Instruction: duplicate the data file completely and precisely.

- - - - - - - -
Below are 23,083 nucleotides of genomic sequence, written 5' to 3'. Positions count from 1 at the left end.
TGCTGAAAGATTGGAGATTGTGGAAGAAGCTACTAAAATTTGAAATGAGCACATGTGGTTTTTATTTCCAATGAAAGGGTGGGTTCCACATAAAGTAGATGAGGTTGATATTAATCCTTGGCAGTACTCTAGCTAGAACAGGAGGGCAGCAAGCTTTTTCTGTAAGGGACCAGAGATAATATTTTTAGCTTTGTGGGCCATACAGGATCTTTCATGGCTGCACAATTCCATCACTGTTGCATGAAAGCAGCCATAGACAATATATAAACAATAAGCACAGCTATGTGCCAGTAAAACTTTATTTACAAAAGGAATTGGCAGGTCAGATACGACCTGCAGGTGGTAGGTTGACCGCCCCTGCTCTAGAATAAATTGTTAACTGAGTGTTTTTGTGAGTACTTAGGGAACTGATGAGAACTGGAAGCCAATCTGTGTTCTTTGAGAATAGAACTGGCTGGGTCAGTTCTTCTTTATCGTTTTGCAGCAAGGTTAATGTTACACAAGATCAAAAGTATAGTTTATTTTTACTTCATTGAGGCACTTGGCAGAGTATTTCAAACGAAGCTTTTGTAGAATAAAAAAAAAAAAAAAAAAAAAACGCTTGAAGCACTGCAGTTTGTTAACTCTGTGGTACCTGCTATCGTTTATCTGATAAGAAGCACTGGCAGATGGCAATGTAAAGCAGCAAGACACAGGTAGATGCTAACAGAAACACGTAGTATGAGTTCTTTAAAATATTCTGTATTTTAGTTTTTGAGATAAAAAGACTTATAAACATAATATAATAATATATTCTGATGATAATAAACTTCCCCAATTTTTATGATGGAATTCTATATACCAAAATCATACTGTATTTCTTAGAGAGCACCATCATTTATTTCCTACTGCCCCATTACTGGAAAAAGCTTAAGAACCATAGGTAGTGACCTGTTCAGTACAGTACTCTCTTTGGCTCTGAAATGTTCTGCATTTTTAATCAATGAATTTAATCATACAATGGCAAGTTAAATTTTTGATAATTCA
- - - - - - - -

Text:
Below are 23,083 nucleotides of genomic sequence, written 5' to 3'. Positions count from 1 at the left end.
TGCTGAAAGATTGGAGATTGTGGAAGAAGCTACTAAAATTTGAAATGAGCACATGTGGTTTTTATTTCCAATGAAAGGGTGGGTTCCACATAAAGTAGATGAGGTTGATATTAATCCTTGGCAGTACTCTAGCTAGAACAGGAGGGCAGCAAGCTTTTTCTGTAAGGGACCAGAGATAATATTTTTAGCTTTGTGGGCCATACAGGATCTTTCATGGCTGCACAATTCCATCACTGTTGCATGAAAGCAGCCATAGACAATATATAAACAATAAGCACAGCTATGTGCCAGTAAAACTTTATTTACAAAAGGAATTGGCAGGTCAGATACGACCTGCAGGTGGTAGGTTGACCGCCCCTGCTCTAGAATAAATTGTTAACTGAGTGTTTTTGTGAGTACTTAGGGAACTGATGAGAACTGGAAGCCAATCTGTGTTCTTTGAGAATAGAACTGGCTGGGTCAGTTCTTCTTTATCGTTTTGCAGCAAGGTTAATGTTACACAAGATCAAAAGTATAGTTTATTTTTACTTCATTGAGGCACTTGGCAGAGTATTTCAAACGAAGCTTTTGTAGAATAAAAAAAAAAAAAAAAAAAAAACGCTTGAAGCACTGCAGTTTGTTAACTCTGTGGTACCTGCTATCGTTTATCTGATAAGAAGCACTGGCAGATGGCAATGTAAAGCAGCAAGACACAGGTAGATGCTAACAGAAACACGTAGTATGAGTTCTTTAAAATATTCTGTATTTTAGTTTTTGAGATAAAAAGACTTATAAACATAATATAATAATATATTCTGATGATAATAAACTTCCCCAATTTTTATGATGGAATTCTATATACCAAAATCATACTGTATTTCTTAGAGAGCACCATCATTTATTTCCTACTGCCCCATTACTGGAAAAAGCTTAAGAACCATAGGTAGTGACCTGTTCAGTACAGTACTCTCTTTGGCTCTGAAATGTTCTGCATTTTTAATCAATGAATTTAATCATACAATGGCAAGTTAAATTTTTGATAATTCA